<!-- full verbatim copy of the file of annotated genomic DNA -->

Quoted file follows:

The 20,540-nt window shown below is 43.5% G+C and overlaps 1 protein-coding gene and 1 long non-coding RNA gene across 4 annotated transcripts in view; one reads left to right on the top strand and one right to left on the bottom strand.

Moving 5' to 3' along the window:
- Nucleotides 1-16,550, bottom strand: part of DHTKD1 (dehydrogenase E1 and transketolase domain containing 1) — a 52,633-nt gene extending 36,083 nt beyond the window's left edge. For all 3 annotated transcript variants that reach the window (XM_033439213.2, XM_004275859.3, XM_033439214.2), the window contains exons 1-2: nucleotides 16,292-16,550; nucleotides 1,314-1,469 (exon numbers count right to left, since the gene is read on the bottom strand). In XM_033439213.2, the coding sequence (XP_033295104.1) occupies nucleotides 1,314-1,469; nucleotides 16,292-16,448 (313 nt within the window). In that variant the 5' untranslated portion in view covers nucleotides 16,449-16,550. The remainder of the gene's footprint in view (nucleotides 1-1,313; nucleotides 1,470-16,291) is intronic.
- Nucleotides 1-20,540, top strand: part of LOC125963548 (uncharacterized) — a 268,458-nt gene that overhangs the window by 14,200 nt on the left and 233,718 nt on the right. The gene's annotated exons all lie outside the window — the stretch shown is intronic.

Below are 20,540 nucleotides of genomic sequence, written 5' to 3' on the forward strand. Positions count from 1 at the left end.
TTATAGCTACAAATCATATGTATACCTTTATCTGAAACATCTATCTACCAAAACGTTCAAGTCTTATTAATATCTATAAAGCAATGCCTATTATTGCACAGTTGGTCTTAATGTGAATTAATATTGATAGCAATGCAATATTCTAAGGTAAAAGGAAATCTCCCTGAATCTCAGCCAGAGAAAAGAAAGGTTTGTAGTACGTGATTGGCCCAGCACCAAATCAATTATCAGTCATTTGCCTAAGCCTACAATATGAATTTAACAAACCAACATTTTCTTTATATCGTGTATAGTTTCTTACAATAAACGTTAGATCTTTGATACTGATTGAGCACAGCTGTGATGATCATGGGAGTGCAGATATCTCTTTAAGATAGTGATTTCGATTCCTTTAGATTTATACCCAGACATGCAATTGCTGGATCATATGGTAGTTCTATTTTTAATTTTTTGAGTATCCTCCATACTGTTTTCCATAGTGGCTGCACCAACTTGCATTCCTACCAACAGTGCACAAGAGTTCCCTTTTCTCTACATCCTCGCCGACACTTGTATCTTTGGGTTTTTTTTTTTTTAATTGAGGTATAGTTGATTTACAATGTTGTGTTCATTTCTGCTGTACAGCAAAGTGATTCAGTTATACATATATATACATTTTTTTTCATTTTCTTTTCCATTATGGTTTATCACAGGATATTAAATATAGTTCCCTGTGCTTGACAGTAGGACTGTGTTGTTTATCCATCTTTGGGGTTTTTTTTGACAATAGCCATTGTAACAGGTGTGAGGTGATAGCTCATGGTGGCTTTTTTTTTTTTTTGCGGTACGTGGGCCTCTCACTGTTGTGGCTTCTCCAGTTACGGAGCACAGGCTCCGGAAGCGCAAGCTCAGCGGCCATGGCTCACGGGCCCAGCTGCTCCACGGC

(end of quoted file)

The 20,540-nt window shown below is 43.5% G+C and overlaps 1 protein-coding gene and 1 long non-coding RNA gene across 4 annotated transcripts in view; one reads left to right on the top strand and one right to left on the bottom strand.

Moving 5' to 3' along the window:
- Nucleotides 1-16,550, bottom strand: part of DHTKD1 (dehydrogenase E1 and transketolase domain containing 1) — a 52,633-nt gene extending 36,083 nt beyond the window's left edge. For all 3 annotated transcript variants that reach the window (XM_033439213.2, XM_004275859.3, XM_033439214.2), the window contains exons 1-2: nucleotides 16,292-16,550; nucleotides 1,314-1,469 (exon numbers count right to left, since the gene is read on the bottom strand). In XM_033439213.2, the coding sequence (XP_033295104.1) occupies nucleotides 1,314-1,469; nucleotides 16,292-16,448 (313 nt within the window). In that variant the 5' untranslated portion in view covers nucleotides 16,449-16,550. The remainder of the gene's footprint in view (nucleotides 1-1,313; nucleotides 1,470-16,291) is intronic.
- Nucleotides 1-20,540, top strand: part of LOC125963548 (uncharacterized) — a 268,458-nt gene that overhangs the window by 14,200 nt on the left and 233,718 nt on the right. The gene's annotated exons all lie outside the window — the stretch shown is intronic.

Below are 20,540 nucleotides of genomic sequence, written 5' to 3' on the forward strand. Positions count from 1 at the left end.
TTATAGCTACAAATCATATGTATACCTTTATCTGAAACATCTATCTACCAAAACGTTCAAGTCTTATTAATATCTATAAAGCAATGCCTATTATTGCACAGTTGGTCTTAATGTGAATTAATATTGATAGCAATGCAATATTCTAAGGTAAAAGGAAATCTCCCTGAATCTCAGCCAGAGAAAAGAAAGGTTTGTAGTACGTGATTGGCCCAGCACCAAATCAATTATCAGTCATTTGCCTAAGCCTACAATATGAATTTAACAAACCAACATTTTCTTTATATCGTGTATAGTTTCTTACAATAAACGTTAGATCTTTGATACTGATTGAGCACAGCTGTGATGATCATGGGAGTGCAGATATCTCTTTAAGATAGTGATTTCGATTCCTTTAGATTTATACCCAGACATGCAATTGCTGGATCATATGGTAGTTCTATTTTTAATTTTTTGAGTATCCTCCATACTGTTTTCCATAGTGGCTGCACCAACTTGCATTCCTACCAACAGTGCACAAGAGTTCCCTTTTCTCTACATCCTCGCCGACACTTGTATCTTTGGGTTTTTTTTTTTTTAATTGAGGTATAGTTGATTTACAATGTTGTGTTCATTTCTGCTGTACAGCAAAGTGATTCAGTTATACATATATATACATTTTTTTTCATTTTCTTTTCCATTATGGTTTATCACAGGATATTAAATATAGTTCCCTGTGCTTGACAGTAGGACTGTGTTGTTTATCCATCTTTGGGGTTTTTTTTGACAATAGCCATTGTAACAGGTGTGAGGTGATAGCTCATGGTGGCTTTTTTTTTTTTTTGCGGTACGTGGGCCTCTCACTGTTGTGGCTTCTCCAGTTACGGAGCACAGGCTCCGGAAGCGCAAGCTCAGCGGCCATGGCTCACGGGCCCAGCTGCTCCACGGC